Imagine an "R" rated "Lassie" by way of "Spartacus." That's Kornél Mundruczó's "White God," a brutal but stirring fantasy about street dogs rising up against…
“Fallen” is the kind of horror story I most enjoy, set in ordinary and realistic circumstances, with a villain who lives mostly in our minds. Movies like this play with our apprehensions, instead of slamming us with freaky special effects. By suggesting that the evil resides in the real world, they make everything scary; one of the movie's best moments is supplied by a pop machine.
Denzel Washington stars as John Hobbes, a detective who works with his partner, good old Jonesy (John Goodman), on murder cases. The film opens with a flashback (“I want to tell you about the time I almost died”), and then cuts to Death Row, where a vicious killer (Elias Koteas) faces the gas chamber. Hobbes is among the witnesses as the poison capsule drops, and the killer uses his dying breath to sing “Time Is on My Side.” And then, this is curious, there is a point-of-view shot from above the dead man's head, and we wonder whose point of view it could possibly be.
Having established the possibility of the supernatural, “Fallen” is at pains to center Hobbes firmly in a real world. The screenplay, by Oscar nominee Nicholas Kazan (“Reversal of Fortune”), shows us Hobbes at home (he lives with his brother and nephew) and at work (Jonsey is a good pal, but a lieutenant played by Donald Sutherland seems to know more than he says). The story develops along the lines of a police procedural, with the cops investigating some strange murders, including a corpse left in a bathtub while the killer apparently enjoyed a leisurely breakfast.
Hobbes notices an incredible coincidence: The dead man in the bathtub is the same man who walked past him last night, drawing his attention with his singular manner. Now that's strange. And strange, too, are other developments, including the verdict of a linguist that the gas chamber victim's words, on a videotape, were spoken in ancient Aramaic, a language he had no way of knowing.
There is a connection between all these threads, which we discover along with Hobbes. (The audience discovers it before Hobbes--but we have the advantage, because we know he's in a horror movie and he doesn't.) Among the characters Hobbes encounters on his search for missing threads, the most interesting is the daughter (Embeth Davidtz) of a cop who committed suicide after being accused of the kinds of offenses that Hobbes himself now seems to face. “If you value your life, if there's even one human being you care about,” she tells him, “walk away from this case.” Did her father leave a warning behind? What is the meaning of the word “Alazel,” scrawled on the wall of the basement where he killed himself? Denzel Washington is convincing as a cop, but perhaps not the best choice for the role of Hobbes, which requires more of a noir personality. There's something essentially hopeful and sunny about Washington, and the best noir heroes encounter grim news as if they were expecting it. There should be, at the core of the protagonist in any noir story, guilt and shame, as if they feel they deserve their fate. Washington plays Hobbes more like a conventional hero, and doesn't internalize the evil.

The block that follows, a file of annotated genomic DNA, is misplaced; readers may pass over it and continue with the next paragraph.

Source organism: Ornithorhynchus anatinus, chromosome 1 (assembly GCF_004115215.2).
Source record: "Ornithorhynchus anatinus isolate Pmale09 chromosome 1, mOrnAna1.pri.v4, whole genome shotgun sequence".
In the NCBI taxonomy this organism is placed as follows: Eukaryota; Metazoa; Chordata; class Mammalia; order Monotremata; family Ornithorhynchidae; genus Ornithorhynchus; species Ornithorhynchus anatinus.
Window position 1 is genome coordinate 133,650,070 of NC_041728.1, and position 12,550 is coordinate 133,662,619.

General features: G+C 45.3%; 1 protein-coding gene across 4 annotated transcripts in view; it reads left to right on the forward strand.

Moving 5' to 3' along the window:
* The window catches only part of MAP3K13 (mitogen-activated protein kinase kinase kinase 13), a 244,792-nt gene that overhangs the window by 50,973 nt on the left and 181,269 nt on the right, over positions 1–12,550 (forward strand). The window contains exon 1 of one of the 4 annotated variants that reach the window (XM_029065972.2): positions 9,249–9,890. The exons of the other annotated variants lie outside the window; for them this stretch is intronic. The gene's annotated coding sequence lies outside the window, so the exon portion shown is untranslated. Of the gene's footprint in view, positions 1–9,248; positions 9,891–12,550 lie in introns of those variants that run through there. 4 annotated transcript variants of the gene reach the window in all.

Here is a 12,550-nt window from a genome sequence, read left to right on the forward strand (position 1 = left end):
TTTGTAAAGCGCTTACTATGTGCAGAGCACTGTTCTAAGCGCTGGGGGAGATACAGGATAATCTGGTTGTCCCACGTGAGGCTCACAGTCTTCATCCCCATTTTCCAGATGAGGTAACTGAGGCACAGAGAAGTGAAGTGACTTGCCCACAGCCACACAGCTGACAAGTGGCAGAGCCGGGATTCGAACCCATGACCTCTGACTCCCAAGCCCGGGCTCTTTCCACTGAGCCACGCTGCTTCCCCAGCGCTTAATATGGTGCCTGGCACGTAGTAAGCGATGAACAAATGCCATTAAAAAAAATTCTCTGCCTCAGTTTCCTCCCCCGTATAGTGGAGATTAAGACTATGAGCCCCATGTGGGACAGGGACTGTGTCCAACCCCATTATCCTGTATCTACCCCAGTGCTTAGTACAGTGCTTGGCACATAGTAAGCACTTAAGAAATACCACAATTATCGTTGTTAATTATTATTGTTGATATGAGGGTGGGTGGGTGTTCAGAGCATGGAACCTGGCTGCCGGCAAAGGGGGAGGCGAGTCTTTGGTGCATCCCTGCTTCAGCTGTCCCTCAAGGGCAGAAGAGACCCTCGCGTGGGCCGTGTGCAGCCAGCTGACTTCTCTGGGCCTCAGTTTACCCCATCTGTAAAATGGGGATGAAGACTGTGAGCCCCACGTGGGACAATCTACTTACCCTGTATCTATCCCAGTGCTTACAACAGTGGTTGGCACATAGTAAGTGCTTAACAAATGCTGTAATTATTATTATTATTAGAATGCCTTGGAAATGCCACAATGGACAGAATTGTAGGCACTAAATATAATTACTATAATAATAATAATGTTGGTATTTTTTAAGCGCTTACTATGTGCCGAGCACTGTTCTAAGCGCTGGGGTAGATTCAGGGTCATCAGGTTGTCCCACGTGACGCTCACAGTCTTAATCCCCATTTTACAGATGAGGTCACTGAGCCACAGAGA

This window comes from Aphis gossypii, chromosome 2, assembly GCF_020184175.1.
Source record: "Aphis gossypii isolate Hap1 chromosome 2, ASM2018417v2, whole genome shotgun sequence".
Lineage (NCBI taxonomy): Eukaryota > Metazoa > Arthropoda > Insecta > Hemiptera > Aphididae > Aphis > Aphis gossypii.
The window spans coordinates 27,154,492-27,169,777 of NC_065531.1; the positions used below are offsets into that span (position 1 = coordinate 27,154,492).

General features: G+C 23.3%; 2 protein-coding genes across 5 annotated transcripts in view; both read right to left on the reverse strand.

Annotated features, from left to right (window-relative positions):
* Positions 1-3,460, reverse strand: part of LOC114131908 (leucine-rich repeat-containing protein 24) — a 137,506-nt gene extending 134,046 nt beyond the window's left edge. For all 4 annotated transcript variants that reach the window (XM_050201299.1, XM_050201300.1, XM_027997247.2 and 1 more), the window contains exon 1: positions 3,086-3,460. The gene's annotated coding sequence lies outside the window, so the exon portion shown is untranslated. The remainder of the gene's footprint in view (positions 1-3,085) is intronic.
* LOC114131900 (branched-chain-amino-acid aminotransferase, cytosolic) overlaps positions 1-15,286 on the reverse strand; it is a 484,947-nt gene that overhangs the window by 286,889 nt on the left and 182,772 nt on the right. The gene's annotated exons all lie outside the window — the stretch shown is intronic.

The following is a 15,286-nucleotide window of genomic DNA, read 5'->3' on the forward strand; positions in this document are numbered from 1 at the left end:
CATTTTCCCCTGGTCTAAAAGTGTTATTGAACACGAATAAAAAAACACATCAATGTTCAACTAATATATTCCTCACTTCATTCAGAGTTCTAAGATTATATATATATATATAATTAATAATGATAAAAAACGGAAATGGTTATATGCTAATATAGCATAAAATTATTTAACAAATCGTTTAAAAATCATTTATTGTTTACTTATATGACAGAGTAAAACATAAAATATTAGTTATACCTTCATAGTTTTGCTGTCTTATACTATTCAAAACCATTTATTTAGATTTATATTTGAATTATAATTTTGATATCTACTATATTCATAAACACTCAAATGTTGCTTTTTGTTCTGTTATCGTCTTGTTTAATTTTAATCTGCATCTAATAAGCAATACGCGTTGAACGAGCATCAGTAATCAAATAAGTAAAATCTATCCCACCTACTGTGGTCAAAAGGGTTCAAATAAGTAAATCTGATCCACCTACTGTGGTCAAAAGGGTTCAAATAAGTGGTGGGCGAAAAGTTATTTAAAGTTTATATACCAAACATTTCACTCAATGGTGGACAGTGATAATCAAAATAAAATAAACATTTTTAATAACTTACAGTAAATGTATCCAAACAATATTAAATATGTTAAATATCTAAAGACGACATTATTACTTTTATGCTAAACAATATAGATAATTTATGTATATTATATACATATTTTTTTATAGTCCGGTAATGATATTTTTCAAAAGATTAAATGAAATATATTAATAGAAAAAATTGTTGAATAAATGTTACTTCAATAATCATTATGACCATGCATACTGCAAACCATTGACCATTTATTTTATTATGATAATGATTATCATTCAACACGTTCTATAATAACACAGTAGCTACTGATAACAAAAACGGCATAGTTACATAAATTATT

As for the rest of the characters, perhaps they are as they seem, perhaps not, at any given time. The evil presence in the film moves from person to person, and there is a chase scene in a crowd that is eerily effective, because there's no way to tell who the pursuer is. See the film, and you'll understand.
“Fallen” was directed by Gregory Hoblit, who also made “Primal Fear” (1996). Both films contain characters who are not as they seem, and leads who are blind-sided by them. “Fallen” reaches further, but doesn't achieve as much; the idea is better than the execution, and by the end, the surprises become too mechanical and inevitable. Still, for an hour “Fallen” develops quietly and convincingly, and it never slips down into easy shock tactics. Kazan writes plausible, literate dialogue and Hoblit creates a realistic world, so that the horror never seems, as it does in less ambitious thrillers, to feel at home.
A film teacher looks back on "The Breakfast Club," partly through the eyes of her students.
The conversation about Woody Allen's personal and professional lives intertwining continues, but to what end?
As we mourn Abrams’ macho Star Trek obliteration, it’s a good time to revisit that most Star Trek-ian of accomplishme...
A piece on the use of animals in film in light of "White God".